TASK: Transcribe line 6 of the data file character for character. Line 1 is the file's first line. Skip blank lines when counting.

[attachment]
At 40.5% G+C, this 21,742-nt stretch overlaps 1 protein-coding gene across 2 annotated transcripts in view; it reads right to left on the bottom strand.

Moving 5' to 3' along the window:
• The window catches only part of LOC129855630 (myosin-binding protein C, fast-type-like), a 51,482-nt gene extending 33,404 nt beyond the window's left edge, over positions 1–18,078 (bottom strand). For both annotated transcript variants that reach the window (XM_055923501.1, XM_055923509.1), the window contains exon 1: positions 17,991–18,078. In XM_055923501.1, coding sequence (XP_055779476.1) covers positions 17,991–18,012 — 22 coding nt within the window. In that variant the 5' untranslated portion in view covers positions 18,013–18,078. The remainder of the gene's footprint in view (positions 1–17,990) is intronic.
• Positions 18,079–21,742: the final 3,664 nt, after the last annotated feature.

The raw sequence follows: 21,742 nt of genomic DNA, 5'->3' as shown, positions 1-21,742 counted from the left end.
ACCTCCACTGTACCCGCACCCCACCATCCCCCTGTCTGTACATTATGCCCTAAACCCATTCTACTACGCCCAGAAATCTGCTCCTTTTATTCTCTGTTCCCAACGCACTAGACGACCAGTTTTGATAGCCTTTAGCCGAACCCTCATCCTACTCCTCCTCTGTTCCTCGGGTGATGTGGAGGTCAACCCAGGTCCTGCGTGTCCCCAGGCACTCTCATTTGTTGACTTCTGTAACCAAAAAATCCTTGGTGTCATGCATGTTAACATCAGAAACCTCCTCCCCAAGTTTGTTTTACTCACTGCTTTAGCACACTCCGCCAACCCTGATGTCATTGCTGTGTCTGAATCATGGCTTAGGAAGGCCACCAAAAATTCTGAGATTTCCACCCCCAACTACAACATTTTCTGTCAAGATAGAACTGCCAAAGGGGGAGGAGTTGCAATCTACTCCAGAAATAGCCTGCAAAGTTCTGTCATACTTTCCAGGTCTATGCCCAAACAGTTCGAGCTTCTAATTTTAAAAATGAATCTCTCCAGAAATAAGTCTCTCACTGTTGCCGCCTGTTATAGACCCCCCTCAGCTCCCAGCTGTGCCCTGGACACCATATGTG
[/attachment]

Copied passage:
ACCTCCACTGTACCCGCACCCCACCATCCCCCTGTCTGTACATTATGCCCTAAACCCATTCTACTACGCCCAGAAATCTGCTCCTTTTATTCTCTGTTCCCAACGCACTAGACGACCAGTTTTGATAGCCTTTAGCCGAACCCTCATCCTACTCCTCCTCTGTTCCTCGGGTGATGTGGAGGTCAACCCAGGTCCTGCGTGTCCCCAGGCACTCTCATTTGTTGACTTCTGTAACCAAAAAATCCTTGGTGTCATGCATGTTAACATCAGAAACCTCCTCCCCAAGTTTGTTTTACTCACTGCTTTAGCACACTCCGCCAACCCTGATGTCATTGCTGTGTCTGAATCATGGCTTAGGAAGGCCACCAAAAATTCTGAGATTTCCACCCCCAACTACAACATTTTCTGTCAAGATAGAACTGCCAAAGGGGGAGGAGTTGCAATCTACTCCAGAAATAGCCTGCAAAGTTCTGTCATACTTTCCAGGTCTATGCCCAAACAGTTCGAGCTTCTAATTTTAAAAATGAATCTCTCCAGAAATAAGTCTCTCACTGTTGCCGCCTGTTATAGACCCCCCTCAGCTCCCAGCTGTGCCCTGGACACCATATGTG